Starting a tenancy – news and analysis

No country for young renters

TU logo
Young renters do it tough. Expensive rents, share houses, problems with flatmates, the risk of eviction, dodgy landlords, worry about bonds and outstanding repairs are just the tip of the iceberg. While renters under the age of 25 make up a significant percentage of tenants in NSW, and are living in some of the worst conditions, our research has shown they do not contact Tenants Advice and Advocacy Services (TAASs) at the same rate as other age groups. We want to change that!
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Tenants' Union Annual Report 2019-2020

Tenants' Union Annual Report Cover
The past year has been an extraordinary one for the Tenants’ Union, by any measure. Unprecedented bushfires and then flooding across NSW drove many displaced tenants to tenancy services for support. Several months of natural disasters then gave way to the COVID-19 pandemic which not only drove a record number of tenants to our online resources looking for information and advice but it forced the Tenants’ Union’s own staff to start working remotely. During these external challenges, this year the Tenants’ Union was also forced to look for a new office space and recruit a new CEO. It has been an incredible year of change, but the staff at the Tenants’ Union have taken it in their stride and risen to every challenge. 
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Staying Connected – TAAS Conference 2020

TAAS Conference 2020
Last week, over 100 Tenant Advocates participated in our first online Tenants Advice and Advocacy Services Conference. We explored a range of topics, including changes to tenancy laws, policy reform, and advocate work practice. We looked in detail at the effects COVID-19 has had on tenants lives, the Tribunal’s practices, tenancy law, and mental health. 
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Unlawful and lawful discrimination: how the selection process disadvantages some private renters

For lease sign
In the absence of any legislated right to housing, or rules and guidelines such as waiting lists or criteria determining housing priority (as is the case in public housing), the decision to accept or reject a tenancy application, in the private rental market, is essentially “competitive”. It sits solely in the hands of the landlord, and, in many cases, the real estate agent, who provides expert advice to the landlord. This puts some tenants at a disadvantage when trying to rent a home. It is important to consider the ways tenants can be better protected from discrimination during the rental application process.
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Renters' Guide to COVID-19

Renters' Guide to COVID-19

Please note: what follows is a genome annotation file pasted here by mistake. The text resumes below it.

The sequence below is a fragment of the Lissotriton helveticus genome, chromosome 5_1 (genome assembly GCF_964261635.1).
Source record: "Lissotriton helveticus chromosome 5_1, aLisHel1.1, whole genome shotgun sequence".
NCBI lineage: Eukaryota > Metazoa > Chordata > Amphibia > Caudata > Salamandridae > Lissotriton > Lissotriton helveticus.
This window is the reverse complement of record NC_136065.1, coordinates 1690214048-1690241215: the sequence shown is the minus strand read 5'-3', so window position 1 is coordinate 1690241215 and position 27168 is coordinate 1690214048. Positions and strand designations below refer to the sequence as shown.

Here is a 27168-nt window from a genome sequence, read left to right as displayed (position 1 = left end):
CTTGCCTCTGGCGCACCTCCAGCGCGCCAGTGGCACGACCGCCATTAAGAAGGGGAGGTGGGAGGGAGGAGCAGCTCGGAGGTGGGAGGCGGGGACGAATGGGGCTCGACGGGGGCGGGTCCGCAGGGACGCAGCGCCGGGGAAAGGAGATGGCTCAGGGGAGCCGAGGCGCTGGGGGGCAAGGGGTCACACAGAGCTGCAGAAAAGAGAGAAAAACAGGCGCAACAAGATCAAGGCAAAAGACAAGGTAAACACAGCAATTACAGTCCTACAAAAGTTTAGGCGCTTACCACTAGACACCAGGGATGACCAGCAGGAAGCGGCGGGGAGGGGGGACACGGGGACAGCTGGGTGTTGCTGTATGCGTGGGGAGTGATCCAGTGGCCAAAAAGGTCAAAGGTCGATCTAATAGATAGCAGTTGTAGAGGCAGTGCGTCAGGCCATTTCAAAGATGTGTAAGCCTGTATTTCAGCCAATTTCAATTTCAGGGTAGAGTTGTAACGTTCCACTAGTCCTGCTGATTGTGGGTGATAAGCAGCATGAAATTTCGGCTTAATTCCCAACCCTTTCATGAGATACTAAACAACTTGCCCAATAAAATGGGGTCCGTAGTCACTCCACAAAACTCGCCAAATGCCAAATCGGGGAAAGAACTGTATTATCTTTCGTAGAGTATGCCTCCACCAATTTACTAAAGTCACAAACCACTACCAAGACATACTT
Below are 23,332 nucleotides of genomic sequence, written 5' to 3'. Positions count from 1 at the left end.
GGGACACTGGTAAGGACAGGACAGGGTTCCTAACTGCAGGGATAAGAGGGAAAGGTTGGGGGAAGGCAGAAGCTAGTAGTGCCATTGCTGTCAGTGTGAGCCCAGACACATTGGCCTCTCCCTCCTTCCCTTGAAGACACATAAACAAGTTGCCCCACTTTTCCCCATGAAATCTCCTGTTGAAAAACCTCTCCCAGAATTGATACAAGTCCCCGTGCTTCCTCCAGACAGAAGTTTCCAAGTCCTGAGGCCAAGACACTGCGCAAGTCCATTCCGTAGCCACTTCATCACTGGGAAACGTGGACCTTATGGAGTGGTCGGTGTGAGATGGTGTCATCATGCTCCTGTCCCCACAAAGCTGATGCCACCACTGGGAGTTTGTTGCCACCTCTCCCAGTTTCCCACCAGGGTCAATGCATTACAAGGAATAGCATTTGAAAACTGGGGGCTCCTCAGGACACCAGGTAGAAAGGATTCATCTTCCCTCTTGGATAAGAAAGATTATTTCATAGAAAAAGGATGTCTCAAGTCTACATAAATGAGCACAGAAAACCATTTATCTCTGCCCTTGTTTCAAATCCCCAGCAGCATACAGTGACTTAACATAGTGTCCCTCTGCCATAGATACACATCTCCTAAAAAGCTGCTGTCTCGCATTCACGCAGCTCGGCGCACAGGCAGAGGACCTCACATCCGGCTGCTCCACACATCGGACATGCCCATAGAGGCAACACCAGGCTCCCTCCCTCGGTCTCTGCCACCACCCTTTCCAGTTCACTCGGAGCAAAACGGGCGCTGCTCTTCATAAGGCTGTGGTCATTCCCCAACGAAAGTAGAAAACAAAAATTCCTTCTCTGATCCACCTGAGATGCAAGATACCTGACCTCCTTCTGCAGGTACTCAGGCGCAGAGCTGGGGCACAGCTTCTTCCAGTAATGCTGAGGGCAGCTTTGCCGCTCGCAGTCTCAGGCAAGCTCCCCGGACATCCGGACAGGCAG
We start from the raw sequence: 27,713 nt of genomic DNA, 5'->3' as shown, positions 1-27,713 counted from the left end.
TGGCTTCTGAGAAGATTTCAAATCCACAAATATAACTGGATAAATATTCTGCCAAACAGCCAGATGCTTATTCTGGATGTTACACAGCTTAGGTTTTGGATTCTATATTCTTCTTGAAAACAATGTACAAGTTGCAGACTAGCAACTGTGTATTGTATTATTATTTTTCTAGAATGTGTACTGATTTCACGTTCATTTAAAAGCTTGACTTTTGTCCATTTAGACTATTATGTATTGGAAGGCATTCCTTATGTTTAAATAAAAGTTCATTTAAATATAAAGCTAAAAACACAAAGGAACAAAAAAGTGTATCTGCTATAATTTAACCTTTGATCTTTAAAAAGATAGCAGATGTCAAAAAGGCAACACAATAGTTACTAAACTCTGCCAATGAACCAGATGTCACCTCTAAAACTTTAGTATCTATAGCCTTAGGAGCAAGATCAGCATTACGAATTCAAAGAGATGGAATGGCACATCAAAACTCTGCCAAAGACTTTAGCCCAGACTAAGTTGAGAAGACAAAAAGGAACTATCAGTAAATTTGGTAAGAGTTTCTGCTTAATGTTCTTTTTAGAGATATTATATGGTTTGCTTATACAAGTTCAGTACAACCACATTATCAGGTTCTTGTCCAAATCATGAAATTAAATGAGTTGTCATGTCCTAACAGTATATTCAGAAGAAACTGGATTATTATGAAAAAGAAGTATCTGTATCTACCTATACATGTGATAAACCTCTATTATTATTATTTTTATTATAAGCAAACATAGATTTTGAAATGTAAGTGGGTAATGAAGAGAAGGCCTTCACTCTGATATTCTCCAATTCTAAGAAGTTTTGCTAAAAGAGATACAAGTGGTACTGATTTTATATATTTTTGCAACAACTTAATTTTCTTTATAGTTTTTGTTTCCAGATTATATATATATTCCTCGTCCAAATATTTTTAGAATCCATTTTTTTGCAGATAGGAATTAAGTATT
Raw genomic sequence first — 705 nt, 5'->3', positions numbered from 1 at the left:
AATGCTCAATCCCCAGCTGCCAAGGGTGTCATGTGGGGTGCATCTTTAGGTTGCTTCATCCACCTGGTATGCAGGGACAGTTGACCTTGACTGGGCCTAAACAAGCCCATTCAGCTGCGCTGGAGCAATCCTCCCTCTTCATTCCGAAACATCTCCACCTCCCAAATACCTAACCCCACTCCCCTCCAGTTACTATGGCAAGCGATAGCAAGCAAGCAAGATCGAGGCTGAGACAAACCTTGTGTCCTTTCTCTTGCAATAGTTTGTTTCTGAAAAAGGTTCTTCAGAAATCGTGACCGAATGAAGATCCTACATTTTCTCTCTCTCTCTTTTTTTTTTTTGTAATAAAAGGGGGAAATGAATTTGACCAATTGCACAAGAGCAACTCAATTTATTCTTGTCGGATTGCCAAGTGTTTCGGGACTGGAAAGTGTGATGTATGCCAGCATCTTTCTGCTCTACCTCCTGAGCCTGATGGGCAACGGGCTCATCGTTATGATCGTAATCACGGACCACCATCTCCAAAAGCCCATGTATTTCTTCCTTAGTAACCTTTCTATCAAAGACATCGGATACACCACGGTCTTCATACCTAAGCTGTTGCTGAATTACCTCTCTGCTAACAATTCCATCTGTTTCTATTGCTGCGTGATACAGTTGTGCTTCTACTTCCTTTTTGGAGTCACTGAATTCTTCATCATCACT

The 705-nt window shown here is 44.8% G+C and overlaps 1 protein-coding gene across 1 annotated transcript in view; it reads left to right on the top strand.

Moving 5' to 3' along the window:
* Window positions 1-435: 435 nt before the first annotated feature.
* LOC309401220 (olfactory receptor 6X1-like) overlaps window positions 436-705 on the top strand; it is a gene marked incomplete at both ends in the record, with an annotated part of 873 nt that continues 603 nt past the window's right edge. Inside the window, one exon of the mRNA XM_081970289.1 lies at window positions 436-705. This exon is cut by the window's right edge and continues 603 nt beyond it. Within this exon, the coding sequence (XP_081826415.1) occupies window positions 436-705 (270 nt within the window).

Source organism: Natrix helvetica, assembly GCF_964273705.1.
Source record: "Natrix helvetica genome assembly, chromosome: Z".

The Renters' Guide to COVID-19 covers common questions about renting in New South Wales during the Coronavirus pandemic. The Tenants' Union of NSW is working hard to keep this Guide up to date.
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Renters' Guide to COVID-19

Covid19 graphic
The Tenants' Union of NSW is regularly updating our Renters' Guide to COVID-19. The Guide covers common questions about renting in NSW during the Coronavirus COVID-19 crisis.
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Are evictions stopped in NSW? Yes. But...

A stop on evictions! But...
From Wednesday 15th April the NSW Evictions Moratorium came into effect. So there is a stop on evictions, at least for 60 days – but not on all evictions and not for all people. For more detail, read our series of resources covering the eviction moratorium, rent and other issues during the COVID-19 crisis.
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Important changes to rental laws – 23 March 2020

Picture reading "Tenancy law changes: new rules for renting in NSW from 23 March..."
Important changes to tenancy law have come into effect as of 23 March 2020. These changes affect anyone renting a property in NSW (including people who rent both home and site in residential land lease communities). We have been working hard to update our factsheets so that you can be sure that this site is accurate and you're reading the most up-to-date information.
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NSW changes to tenancy law - progress update

Australia on a globe
There have been a number of developments in tenancy across Australia recently, and NSW is coming close to implementation of the amendments from 2018. Before we look at the update to NSW, here's the latest from around Australia and New Zealand.
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What you need to know about: Bond Loans

A computer, a phone and a pad of paper
You've found a new place to move to after getting a no grounds notice and you're pretty confident that you'll get your bond back on the current place. But you've been stung by unfounded claims from agents before and you're a bit short on cash since knocking back a couple of shifts to go to inspections. You can't hit up Mum and Dad again to spot you again so soon - and you saw advertisements for bond loans on a few of the ads. Are they a good idea?
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